Chris Gabriel, PT, OCS
Whether it’s a simple cold pack, ice bath or a higher tech application, athletes are always looking for the latest and greatest tool to aid recovery and minimize downtime between intense training sessions.
One of the most common types of cold therapy is the use of ice baths. Over the past few years, whole body cryotherapy (WBC) treatments have become popular, and are commonly used by professional athletes. Not everyone is a candidate for cold therapy treatment and it is recommended to seek medical advice before trying any new treatment.
How do ice baths vs cryotherapy treatments compare? See below for key differences.
Ice Bath Treatment
- Fill a bathtub or bucket with ice cubes and water.
- Shoot for a water temperature between 11 - 15 degrees Celsius. Start a little warmer if you are unsure of your tolerance.
- Slowly get into the cold water, staying in the water until you feel a slight numbness. The length of time in the tub will depend on tolerance to cold. Research studies have shown the best recovery results from 11 – 15 minutes.
- Can’t stand the cold? Try a contrast bath. Alternate between one minute of cold, then two minutes in a warm tub of water. Repeat three times. If pain or swelling is a major issue, finish in the cold.
Research Says: A 2016 systematic review and meta-analysis in the journal Sports Medicine revealed that cold water immersion has a more positive effect on muscle soreness than passive recovery in both the short and long term.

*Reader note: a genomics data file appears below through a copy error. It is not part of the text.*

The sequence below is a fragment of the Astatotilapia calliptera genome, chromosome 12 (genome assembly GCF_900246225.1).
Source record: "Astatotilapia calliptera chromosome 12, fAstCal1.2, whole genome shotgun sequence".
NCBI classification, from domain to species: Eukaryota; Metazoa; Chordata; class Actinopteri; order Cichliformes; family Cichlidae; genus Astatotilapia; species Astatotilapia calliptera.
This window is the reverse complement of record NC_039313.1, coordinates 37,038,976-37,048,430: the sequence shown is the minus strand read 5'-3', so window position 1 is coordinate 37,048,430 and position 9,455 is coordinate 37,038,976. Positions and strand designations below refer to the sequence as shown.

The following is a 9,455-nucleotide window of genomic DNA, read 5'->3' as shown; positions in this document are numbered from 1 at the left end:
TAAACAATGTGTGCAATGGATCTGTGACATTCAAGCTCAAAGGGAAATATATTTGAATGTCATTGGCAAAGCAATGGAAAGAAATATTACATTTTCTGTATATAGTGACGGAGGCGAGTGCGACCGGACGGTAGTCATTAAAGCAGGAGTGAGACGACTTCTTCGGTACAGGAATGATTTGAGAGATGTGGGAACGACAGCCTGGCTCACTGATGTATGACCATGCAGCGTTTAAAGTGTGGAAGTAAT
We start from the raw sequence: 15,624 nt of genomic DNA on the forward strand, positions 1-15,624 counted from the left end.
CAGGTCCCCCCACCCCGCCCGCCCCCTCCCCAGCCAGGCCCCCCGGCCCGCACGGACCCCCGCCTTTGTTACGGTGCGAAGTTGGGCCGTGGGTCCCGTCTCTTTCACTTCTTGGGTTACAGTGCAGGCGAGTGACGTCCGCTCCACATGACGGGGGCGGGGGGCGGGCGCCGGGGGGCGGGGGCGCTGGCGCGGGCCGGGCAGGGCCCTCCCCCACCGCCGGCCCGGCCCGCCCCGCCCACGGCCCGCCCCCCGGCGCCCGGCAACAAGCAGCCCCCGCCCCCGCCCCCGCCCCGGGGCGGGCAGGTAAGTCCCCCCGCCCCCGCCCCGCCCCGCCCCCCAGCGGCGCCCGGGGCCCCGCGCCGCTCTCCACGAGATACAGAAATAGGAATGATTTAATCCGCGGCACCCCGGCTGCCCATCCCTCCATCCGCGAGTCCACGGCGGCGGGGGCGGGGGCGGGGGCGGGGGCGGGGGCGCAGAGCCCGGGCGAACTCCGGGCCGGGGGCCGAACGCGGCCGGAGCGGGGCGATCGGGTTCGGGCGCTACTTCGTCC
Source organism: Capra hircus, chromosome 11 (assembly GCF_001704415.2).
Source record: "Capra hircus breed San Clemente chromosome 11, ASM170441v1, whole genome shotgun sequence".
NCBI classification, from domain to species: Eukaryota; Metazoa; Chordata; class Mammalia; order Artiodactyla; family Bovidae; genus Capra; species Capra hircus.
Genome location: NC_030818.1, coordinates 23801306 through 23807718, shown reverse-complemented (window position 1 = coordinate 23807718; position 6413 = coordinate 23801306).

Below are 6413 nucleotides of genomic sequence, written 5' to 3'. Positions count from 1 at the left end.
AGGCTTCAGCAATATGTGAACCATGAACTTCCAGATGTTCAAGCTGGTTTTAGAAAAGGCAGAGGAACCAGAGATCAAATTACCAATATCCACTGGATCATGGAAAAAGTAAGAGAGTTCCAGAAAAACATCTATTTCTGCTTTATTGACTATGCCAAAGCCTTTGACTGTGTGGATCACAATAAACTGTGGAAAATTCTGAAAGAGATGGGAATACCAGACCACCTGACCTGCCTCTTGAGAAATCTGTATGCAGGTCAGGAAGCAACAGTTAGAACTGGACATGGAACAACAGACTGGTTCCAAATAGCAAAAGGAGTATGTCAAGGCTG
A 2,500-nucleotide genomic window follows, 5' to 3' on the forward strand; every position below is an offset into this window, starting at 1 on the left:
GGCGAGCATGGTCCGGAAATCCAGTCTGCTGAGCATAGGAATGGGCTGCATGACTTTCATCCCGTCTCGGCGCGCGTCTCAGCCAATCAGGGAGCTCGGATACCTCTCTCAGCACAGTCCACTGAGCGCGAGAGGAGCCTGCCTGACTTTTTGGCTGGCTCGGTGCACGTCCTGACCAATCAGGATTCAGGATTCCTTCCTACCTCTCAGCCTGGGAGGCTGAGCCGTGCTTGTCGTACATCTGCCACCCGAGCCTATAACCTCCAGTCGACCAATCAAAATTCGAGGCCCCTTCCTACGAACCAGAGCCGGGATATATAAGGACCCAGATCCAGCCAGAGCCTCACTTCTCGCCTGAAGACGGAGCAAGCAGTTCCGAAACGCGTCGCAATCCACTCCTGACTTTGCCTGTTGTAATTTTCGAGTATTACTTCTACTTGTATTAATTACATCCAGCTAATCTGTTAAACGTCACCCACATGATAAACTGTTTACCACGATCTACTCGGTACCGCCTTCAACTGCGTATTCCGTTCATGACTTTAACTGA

- Commonly you’ll get into a tank or capsule, wearing shorts, gloves and dry socks. The tank surrounds your body with your neck and head typically outside of the tank.
- As you stand, the tank fills up with nitrogen gas or refrigerated cold air, at a temperature below -100 degrees Celsius. Despite this shockingly low number, I’ve found it is much more tolerable than ice baths.
- The treatment typically lasts only between two – four minutes.
- A professional should be with you the entire treatment session- you will not be locked inside the device. Many reports of adverse effects of the treatment involve individuals using the units unsupervised.
Research Says: This is a relatively new treatment, so quality research is sparse. A 2015 Cochrane Review determined that the current available evidence is insufficient to support WBC for prevention and treatment of muscle soreness in adults.
As a physical therapist, I commonly see athletes looking for even the slightest edge to improve performance. WBC units are available at some health clubs, and mobile units are popping up at various sporting events. These may be worth a try, especially during periods of highly intense training. However, it’s important to carefully consider safety concerns and research findings when evaluating any new treatment.
Don't Stay Static
An easy, free and less chilly way to help muscle tissues turn over after a difficult workout is to simply keep the body moving. Being static, in the hours and days after a hard workout will only worsen soreness and stiffness. Incorporating a simple swim, bike ride or brisk walk can help the body turn over quicker and get ready to exercise again. Foam rolling or massages are great options as well.
Chris Gabriel, PT, OCS (Board Certified Orthopedic Specialist), CSCS (Certified Strength and Conditioning Specialist), is a physical therapist with OrthoCarolina Matthews. Chris and his team treat a range of patients for orthopedic and sports medicine needs. He enjoys working with various local high school, college and professional sports teams.